Blue Oyster Cult
Review: Shamma M. Raghib
Donald Buck Dharma
The band got its start in the late '60s on Long Island, New York, as the Soft White Underbelly, but each member had been involved in bands previously in high school and college, before ending up in the “right place at the right time” to create the beginnings of Blue Öyster Cult. The roots of that strange, outlaw motorcycle band, Blue Öyster Cult, can be traced back to the smoky wisps of Psychedelia, when they were known as Soft White Underbelly, Oaxaca, and eventually The Stalk Forest Group.
The brainchild of rock journalist Sandy Perlman, they were signed to Elektra, a deal that only yielded one single. Shortly afterwards, The Stalk Forest Group's lead singer, Les Bronstein, was replaced by Eric Bloom. He completed a line-up, which also consisted of Donald 'Buck Dharma' Roeser, Allen Lanier, Joe Bouchard and Albert Bouchard. Taking their new name from a Perlman lyric, Blue Öyster Cult began to earn a reputation as a fiercely exciting rock band, propelled by Roeser's raw chord dynamics, Perlman's sinister lyrics, and an apocalyptic stage presence based on Hell's Angels imagery and the black and white symbol of Kronos (Saturn), later their trademark.
Perlman molded the sound and image of the band to evoke the spirit of Altamont. The first time album, Blue Öyster Cult (1972) remains a landmark of early 70s rock. The opening chords of Transmaniacon M.C. captured the essence of the band - tight, loud, inventive heavy metal. On the other hand, “She's As Beautiful As A Foot”, with its floating guitar solo, harked back to dreamy, off-centre Psychedelia, illustrating the band's firm grasp of rock's lighter shadings. The follow-up - Tyranny And Mutation (1973) - was just as good, mining the same rich veins of emotional bleakness and driving hedonism on tracks such as O.D.'d On Life Itself. Although the band refuted allegations of neo-Nazism, their third album, 1974's Secret Treaties, seemed to readily embrace a certain cruelty of feeling. However, the lyrics of songs such as Flaming Telepaths and Astronomy were too densely cryptic to have any simple political significance. The stand-out track was Career Of Evil, written by Patti Smith (who was Lanier's girlfriend at the time), and the album outsold their previous efforts in the US. As the hard rock scene lurched between endless twelve-bar boogie re-workings and sludge heavy rifferama, Blue Oyster Cult's early albums had uncommon discipline, and a clear production that was founded on fluidity and restraint.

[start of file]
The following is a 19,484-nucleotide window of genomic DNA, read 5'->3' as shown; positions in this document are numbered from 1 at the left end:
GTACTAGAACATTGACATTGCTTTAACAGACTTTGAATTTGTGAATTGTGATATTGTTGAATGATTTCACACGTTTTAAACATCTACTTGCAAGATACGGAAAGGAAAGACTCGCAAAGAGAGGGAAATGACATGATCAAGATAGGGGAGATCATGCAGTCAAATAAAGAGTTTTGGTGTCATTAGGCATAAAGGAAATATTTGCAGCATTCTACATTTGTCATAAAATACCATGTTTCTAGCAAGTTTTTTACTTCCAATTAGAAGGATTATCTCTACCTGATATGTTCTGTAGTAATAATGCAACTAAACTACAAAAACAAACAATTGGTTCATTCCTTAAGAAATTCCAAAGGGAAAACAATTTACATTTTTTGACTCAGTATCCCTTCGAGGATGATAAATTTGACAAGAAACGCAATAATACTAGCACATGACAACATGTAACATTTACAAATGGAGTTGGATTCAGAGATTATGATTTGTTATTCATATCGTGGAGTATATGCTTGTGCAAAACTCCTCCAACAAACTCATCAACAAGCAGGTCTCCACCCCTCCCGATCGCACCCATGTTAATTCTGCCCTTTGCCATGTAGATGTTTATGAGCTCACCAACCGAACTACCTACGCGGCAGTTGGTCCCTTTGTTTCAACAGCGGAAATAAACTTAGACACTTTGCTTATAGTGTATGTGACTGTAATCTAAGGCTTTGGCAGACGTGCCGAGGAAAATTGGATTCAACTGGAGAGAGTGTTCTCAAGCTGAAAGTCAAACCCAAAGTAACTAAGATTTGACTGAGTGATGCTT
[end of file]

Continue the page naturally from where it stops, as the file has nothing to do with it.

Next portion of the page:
Concert shows, in contrast, were more excessive, and burgeoning over-soloing characterized the group's first live album, On Your Feet Or On Your Knees (1975). Walking the thin line between genuine force and empty bombast, the Blue Öyster Cult faltered for the first time, although sales remained high. The leather-clad, S&M shock of the band was gradually starting to fade, and a subtle shift towards radio-friendly, melodic hard rock was reflected in their next, and most successful, album, Agents Of Fortune (1976). Diluting their darker energies, it offered instead a varied selection of tuneful material (True Confessions), amidst suitably malignant biker anthems (This Ain't The Summer Of Love).
Don't Fear The Reaper, with its Byrds-like harmonics, offset by dark lyrics, provided the band's defining moment, never to be repeated. This time with two tracks co-written by Patti Smith, the album belatedly broke the band in the UK charts.
By the end of the 70s, however, the band had begun a slow limp towards self-parody, sadly evidenced by Spectres (1978). If early albums traded on enigma, then “R.U. Ready To Rock?” was as dumb and obvious as its title suggests. Subsequent albums, despite the occasional stand-out track - such as Death Valley Nights from Spectres, or Joan Crawford from Fire Of Unknown Origin (1981), seemed content to pander to the feeble SF and demented biker obsessions of their fan base.
Unfortunately, Blue Oyster Cults ended their fame around 1988. Whatever the case, it will remain one of the key bands of the 70's
Tracks to listen to: Don't fear the reaper, Cold Gray Light
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